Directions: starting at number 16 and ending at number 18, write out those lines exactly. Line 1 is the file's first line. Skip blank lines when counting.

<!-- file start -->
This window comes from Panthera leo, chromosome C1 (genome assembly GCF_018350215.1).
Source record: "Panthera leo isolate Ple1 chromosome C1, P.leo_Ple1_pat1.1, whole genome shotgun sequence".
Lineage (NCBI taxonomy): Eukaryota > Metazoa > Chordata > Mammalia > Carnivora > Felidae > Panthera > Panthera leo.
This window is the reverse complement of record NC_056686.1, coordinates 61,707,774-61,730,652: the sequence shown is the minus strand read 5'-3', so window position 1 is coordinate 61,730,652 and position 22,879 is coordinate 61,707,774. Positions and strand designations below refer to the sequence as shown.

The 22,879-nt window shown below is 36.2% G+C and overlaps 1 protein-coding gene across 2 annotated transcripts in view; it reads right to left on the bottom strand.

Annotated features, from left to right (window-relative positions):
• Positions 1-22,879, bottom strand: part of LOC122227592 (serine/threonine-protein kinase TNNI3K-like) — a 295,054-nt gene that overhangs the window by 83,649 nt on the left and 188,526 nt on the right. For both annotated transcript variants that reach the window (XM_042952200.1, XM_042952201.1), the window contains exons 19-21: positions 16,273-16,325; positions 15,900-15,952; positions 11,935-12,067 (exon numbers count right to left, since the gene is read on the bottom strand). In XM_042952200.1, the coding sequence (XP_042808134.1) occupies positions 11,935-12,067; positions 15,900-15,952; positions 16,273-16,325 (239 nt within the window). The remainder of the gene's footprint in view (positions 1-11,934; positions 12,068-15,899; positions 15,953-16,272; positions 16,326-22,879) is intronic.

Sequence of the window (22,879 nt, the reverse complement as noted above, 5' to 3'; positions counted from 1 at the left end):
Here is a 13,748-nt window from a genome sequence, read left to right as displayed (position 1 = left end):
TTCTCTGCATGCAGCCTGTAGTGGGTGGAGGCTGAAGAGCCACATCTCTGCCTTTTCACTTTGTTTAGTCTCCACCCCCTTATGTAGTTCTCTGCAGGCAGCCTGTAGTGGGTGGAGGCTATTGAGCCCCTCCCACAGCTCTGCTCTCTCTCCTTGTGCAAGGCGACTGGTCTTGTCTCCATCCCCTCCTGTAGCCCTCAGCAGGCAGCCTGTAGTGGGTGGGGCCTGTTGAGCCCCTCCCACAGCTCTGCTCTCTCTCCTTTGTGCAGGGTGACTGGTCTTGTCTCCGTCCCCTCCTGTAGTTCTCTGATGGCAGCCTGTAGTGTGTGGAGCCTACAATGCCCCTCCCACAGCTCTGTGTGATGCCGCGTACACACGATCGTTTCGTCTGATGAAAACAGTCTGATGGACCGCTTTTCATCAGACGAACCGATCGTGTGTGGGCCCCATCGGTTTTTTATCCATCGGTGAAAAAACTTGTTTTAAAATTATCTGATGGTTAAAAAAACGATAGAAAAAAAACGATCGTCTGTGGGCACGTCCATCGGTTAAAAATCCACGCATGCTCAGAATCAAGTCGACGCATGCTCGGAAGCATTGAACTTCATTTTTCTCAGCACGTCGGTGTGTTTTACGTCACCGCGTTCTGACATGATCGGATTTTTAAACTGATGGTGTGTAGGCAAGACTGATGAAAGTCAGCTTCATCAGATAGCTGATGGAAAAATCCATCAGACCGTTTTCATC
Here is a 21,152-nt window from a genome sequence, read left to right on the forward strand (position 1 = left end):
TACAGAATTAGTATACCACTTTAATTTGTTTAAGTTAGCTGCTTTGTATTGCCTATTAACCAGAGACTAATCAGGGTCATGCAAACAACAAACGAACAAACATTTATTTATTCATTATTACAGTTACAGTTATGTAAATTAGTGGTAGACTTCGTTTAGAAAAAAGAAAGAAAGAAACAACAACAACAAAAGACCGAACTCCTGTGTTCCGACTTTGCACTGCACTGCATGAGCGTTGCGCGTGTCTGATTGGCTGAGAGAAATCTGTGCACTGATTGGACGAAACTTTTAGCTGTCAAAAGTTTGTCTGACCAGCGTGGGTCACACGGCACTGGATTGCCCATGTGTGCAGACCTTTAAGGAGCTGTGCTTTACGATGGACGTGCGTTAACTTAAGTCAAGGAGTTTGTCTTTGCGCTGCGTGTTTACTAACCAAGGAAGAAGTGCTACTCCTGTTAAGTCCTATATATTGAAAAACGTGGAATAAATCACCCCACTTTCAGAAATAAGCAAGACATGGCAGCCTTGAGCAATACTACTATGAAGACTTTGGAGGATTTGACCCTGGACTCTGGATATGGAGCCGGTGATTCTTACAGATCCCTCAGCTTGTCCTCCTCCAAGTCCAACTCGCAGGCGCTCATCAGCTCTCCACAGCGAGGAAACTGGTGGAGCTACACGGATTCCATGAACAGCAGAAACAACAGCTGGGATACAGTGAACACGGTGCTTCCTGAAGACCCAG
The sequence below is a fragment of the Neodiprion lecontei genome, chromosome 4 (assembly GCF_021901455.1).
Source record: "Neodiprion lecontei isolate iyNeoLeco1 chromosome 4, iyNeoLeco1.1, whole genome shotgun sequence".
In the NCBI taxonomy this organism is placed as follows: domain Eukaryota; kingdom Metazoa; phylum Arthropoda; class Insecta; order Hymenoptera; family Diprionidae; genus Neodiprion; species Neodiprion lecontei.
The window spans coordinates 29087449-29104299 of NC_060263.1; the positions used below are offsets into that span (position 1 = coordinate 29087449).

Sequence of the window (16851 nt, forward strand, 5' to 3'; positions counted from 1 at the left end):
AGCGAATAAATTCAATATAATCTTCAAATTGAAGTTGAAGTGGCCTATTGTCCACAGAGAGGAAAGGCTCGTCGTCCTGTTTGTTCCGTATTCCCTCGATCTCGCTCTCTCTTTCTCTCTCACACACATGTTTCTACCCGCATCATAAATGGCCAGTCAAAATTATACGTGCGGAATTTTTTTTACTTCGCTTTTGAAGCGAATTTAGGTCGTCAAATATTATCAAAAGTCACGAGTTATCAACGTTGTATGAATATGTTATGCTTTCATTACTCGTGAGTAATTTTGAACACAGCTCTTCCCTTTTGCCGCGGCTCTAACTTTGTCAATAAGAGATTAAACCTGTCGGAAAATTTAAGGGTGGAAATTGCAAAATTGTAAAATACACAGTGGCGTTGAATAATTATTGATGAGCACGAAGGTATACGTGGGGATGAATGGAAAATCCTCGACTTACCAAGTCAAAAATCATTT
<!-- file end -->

The window spans coordinates 29087449-29104299 of NC_060263.1; the positions used below are offsets into that span (position 1 = coordinate 29087449).

Sequence of the window (16851 nt, forward strand, 5' to 3'; positions counted from 1 at the left end):
AGCGAATAAATTCAATATAATCTTCAAATTGAAGTTGAAGTGGCCTATTGTCCACAGAGAGGAAAGGCTCGTCGTCCTGTTTGTTCCGTATTCCCTCGATCTCGCTCTCTCTTTCTCTCTCACACACATGTTTCTACCCGCATCATAAATGGCCAGTCAAAATTATACGTGCGGAATTTTTTTTACTTCGCTTTTGAAGCGAATTTAGGTCGTCAAATATTATCAAAAGTCACGAGTTATCAACGTTGTATGAATATGTTATGCTTTCATTACTCGTGAGTAATTTTGAACACAGCTCTTCCCTTTTGCCGCGGCTCTAACTTTGTCAATAAGAGATTAAACCTGTCGGAAAATTTAAGGGTGGAAATTGCAAAATTGTAAAATACACAGTGGCGTTGAATAATTATTGATGAGCACGAAGGTATACGTGGGGATGAATGGAAAATCCTCGACTTACCAAGTCAAAAATCATTT